The first reality check came during the 1965 Indo-Pak war, when the US simultaneously halted its arm sales to both warring countries, a decision that shook its South Asian ally to the core as unlike India the majority of its military equipment was US made. A bitter and wounded Pakistan then began to make its first overtures towards China, in a pledge to consolidate the vacuum created with the loss of what it had believed was unequivocal US support in a conflict with India.

But the China of the time could hardly replace the kind of military and economic reinforcement the US provided, and so the Pakistani establishment soon found itself back in consortium with the US owing to the Soviet invasion of Afghanistan. This acrimony lasted only as long Pakistan’s utility as a proxy against the Russians however, with the Soviet withdrawal from Afghanistan as well as the collapse of the Union plunging US-Pakistan relationships into a vitriolic cycle of sanctions pertaining to its fledgling nuclear program and accusation vis-à-vis the latter’s facilitation of militancy in IOK.

US rapprochement with India and its political support for its narrative on Kashmir in the 90’s served as a specially damning indictment for Pakistan’s foreign policy choices since independence. Despite having served as an eager mercenary to the US in the epochal cold war conflict, it found its significance to Washington dwindled in comparison to the previously ambivalent India who had treaded a carefully non-aligned path.

Instead of adopting an expedient patron-client foreign policy approach as Pakistan, India had chosen the protracted and arduous journey to building a self-sufficient economic structure. Although it may have missed out on the early surge in development that was witnessed in Pakistan immediately after independence and through to the 1960’s, its economy’s eventual coming of age in the early 1990’s allowed it to offset Pakistan’s decreasing strategic importance through its viability as being one of the most valuable emerging markets in the world.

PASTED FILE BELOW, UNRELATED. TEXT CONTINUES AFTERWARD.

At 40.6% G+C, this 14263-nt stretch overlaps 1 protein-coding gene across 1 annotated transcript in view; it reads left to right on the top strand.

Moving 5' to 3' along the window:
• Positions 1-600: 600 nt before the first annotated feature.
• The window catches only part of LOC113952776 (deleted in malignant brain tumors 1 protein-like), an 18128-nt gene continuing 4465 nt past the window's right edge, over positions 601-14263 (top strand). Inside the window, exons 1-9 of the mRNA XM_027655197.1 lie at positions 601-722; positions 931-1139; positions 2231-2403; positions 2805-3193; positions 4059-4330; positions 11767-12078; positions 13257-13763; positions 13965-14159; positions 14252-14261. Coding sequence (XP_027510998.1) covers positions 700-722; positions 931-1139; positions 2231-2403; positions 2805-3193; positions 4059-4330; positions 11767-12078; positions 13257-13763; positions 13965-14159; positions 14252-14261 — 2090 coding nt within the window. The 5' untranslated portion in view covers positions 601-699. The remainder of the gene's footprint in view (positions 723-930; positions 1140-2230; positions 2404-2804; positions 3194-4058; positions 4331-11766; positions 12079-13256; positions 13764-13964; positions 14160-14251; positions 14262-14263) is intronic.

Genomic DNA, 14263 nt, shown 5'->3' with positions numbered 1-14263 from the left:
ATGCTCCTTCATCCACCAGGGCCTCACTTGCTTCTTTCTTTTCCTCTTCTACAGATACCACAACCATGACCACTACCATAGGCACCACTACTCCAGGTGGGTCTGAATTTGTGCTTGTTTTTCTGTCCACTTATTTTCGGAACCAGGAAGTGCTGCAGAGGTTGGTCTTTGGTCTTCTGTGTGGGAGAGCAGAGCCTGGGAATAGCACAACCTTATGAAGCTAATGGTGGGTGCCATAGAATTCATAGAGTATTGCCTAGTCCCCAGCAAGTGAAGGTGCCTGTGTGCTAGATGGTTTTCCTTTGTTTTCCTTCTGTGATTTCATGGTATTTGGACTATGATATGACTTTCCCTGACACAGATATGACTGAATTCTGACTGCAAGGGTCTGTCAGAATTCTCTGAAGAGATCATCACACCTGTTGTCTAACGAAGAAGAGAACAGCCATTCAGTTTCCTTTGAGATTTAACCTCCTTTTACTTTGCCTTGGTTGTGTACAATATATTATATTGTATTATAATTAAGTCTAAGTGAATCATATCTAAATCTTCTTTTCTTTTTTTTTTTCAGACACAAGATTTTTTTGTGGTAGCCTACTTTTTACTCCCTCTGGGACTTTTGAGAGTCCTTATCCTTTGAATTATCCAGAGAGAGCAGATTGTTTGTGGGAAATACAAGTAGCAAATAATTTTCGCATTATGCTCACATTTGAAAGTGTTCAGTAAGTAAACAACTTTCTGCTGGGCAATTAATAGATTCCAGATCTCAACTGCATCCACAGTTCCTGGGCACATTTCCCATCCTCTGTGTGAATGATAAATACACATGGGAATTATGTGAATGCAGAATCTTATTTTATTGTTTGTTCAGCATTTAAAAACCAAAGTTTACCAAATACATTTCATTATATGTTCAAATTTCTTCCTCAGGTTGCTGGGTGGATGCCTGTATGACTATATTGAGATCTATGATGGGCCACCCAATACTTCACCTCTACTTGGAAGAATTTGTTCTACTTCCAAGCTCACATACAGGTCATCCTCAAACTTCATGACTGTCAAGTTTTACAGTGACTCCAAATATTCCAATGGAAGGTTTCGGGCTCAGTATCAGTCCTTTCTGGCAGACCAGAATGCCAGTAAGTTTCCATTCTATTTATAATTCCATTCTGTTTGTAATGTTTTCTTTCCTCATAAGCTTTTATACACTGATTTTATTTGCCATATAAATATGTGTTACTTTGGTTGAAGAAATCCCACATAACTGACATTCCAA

What was required after this second full circle of Pak-US relations was a critical rethink of our foreign policy paradigm. Yet, Pakistan continued to shun the notion of widening its trading horizons with India and Iran due to security concerns, whilst simultaneously funding a medieval horde of men in their conquest to capture Kabul for the purpose of providing “strategic depth” against Indian encroachment.

Again, Pakistan’s military minded approach in Afghanistan was counterbalanced through political and economic means by India. The result of these two diverging policies has been that today, the youth of Afghanistan sees India as a trustworthy ally whilst holding nothing but contempt for its Pakistani brothers across the border.

Today, we find ourselves at the conclusion of the third cycle of our relationship with the US, with Pakistan rapidly losing relevance in Washington post 9/11 and being scapegoated for US failure in Afghanistan. This time around, the powers that be seem to have finally decided to call it a day on our continued dependence on the US, promulgating a shift towards all weather friend China in the wake of its $56 billion investment for the CPEC.

This would be a grave mistake. The repeated itinerary of Pak-US relationships in the past 70 years has proven that a foreign policies curated around security barometers rather than a social, political and economic premise are brittle and erratic. So are those which make the economy of your country reliant on a sole benefactor. The continuance of an archaic foreign policy exposition based on the fear of India today when only a handful of fanatics who still believe in the idea of reunification remain is an exercise in self-immolation. If Pakistan continues to ignore a broader foreign policy approach that includes normalising trade with India and Iran, and instead co-opts the Chinese due to its geo-strategic utility as an irritant towards India and a conduit to Central Asia, it will be leaving itself vulnerable to the same ills that befell its US alliance.

China’s strategic needs will determine just how fell endowed the Pakistani economy or its security remains. Already in 1971, it refused to act as a diversion for the Pakistan armed forces during the East Pakistan war out of fear of Soviet retaliation. Just like the US, the Chinese will by no means prioritise our interests over their own, neither will they hesitate in repeating their 1971 precedent. It is thus time we give history the respect it deserves, rather than forcing it to repeat itself over and over again.